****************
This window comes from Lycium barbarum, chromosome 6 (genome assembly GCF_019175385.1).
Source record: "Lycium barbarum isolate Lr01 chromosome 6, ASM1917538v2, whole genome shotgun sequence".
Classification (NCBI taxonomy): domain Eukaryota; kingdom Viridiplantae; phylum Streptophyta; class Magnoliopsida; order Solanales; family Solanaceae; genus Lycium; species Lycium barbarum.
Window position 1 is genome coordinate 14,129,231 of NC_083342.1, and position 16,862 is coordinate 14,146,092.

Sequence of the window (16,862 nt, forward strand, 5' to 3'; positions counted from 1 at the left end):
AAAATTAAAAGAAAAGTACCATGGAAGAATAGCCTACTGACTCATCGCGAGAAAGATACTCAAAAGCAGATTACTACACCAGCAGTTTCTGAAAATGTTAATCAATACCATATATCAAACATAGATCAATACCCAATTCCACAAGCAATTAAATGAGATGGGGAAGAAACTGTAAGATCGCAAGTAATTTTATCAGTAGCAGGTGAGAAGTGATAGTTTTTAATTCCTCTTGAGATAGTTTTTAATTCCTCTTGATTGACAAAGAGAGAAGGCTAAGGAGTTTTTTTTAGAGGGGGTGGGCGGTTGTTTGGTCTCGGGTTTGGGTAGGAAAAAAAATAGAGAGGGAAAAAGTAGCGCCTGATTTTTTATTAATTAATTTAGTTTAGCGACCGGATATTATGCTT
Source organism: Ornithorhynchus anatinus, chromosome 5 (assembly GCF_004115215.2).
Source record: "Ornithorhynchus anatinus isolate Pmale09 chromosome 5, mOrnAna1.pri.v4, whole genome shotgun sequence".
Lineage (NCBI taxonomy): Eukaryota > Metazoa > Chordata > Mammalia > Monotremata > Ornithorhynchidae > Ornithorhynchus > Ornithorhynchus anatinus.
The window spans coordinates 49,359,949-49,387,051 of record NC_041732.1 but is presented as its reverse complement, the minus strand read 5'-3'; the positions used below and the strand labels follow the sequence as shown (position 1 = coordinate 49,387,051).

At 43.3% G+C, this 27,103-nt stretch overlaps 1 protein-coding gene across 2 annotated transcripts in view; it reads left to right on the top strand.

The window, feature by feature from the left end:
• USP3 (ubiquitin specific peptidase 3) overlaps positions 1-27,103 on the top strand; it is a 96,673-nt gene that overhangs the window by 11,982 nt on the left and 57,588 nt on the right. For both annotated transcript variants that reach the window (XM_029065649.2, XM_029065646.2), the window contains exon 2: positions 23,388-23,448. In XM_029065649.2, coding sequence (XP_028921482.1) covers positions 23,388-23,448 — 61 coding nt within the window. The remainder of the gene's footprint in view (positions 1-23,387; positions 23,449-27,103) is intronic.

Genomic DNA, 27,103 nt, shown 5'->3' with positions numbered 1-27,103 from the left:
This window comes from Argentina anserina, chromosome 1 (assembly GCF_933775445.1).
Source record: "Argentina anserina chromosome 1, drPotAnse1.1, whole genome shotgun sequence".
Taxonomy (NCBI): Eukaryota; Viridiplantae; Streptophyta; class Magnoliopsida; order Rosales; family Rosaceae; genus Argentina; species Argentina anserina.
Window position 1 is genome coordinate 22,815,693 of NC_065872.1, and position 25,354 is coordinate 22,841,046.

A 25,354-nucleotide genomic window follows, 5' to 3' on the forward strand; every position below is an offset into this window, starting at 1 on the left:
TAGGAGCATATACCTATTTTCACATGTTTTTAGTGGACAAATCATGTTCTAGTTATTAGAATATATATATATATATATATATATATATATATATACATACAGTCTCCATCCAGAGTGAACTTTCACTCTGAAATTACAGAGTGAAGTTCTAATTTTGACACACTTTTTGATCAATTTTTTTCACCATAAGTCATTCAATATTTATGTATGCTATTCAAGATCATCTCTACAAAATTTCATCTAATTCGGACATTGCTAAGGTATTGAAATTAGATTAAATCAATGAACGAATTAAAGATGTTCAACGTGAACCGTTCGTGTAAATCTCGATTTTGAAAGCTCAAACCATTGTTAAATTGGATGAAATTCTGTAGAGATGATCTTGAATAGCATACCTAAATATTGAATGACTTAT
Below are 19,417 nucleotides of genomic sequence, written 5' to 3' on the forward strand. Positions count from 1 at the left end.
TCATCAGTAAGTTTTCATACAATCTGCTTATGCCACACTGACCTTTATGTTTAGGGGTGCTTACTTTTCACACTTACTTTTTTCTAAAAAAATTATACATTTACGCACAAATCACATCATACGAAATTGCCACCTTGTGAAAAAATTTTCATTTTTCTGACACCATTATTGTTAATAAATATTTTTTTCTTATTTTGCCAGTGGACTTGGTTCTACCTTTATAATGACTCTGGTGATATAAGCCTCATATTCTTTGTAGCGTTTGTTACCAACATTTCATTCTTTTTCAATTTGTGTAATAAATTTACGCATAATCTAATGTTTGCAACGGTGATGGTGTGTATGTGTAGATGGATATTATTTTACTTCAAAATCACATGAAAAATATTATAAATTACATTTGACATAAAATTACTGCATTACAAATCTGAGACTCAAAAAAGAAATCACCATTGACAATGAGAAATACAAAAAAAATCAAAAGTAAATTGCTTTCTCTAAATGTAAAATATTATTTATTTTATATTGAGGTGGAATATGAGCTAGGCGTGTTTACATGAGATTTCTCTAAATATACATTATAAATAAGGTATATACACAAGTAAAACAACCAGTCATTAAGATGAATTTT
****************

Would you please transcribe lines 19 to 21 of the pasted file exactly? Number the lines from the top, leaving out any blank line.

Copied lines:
A 25,354-nucleotide genomic window follows, 5' to 3' on the forward strand; every position below is an offset into this window, starting at 1 on the left:
TAGGAGCATATACCTATTTTCACATGTTTTTAGTGGACAAATCATGTTCTAGTTATTAGAATATATATATATATATATATATATATATATATATACATACAGTCTCCATCCAGAGTGAACTTTCACTCTGAAATTACAGAGTGAAGTTCTAATTTTGACACACTTTTTGATCAATTTTTTTCACCATAAGTCATTCAATATTTATGTATGCTATTCAAGATCATCTCTACAAAATTTCATCTAATTCGGACATTGCTAAGGTATTGAAATTAGATTAAATCAATGAACGAATTAAAGATGTTCAACGTGAACCGTTCGTGTAAATCTCGATTTTGAAAGCTCAAACCATTGTTAAATTGGATGAAATTCTGTAGAGATGATCTTGAATAGCATACCTAAATATTGAATGACTTAT
Below are 19,417 nucleotides of genomic sequence, written 5' to 3' on the forward strand. Positions count from 1 at the left end.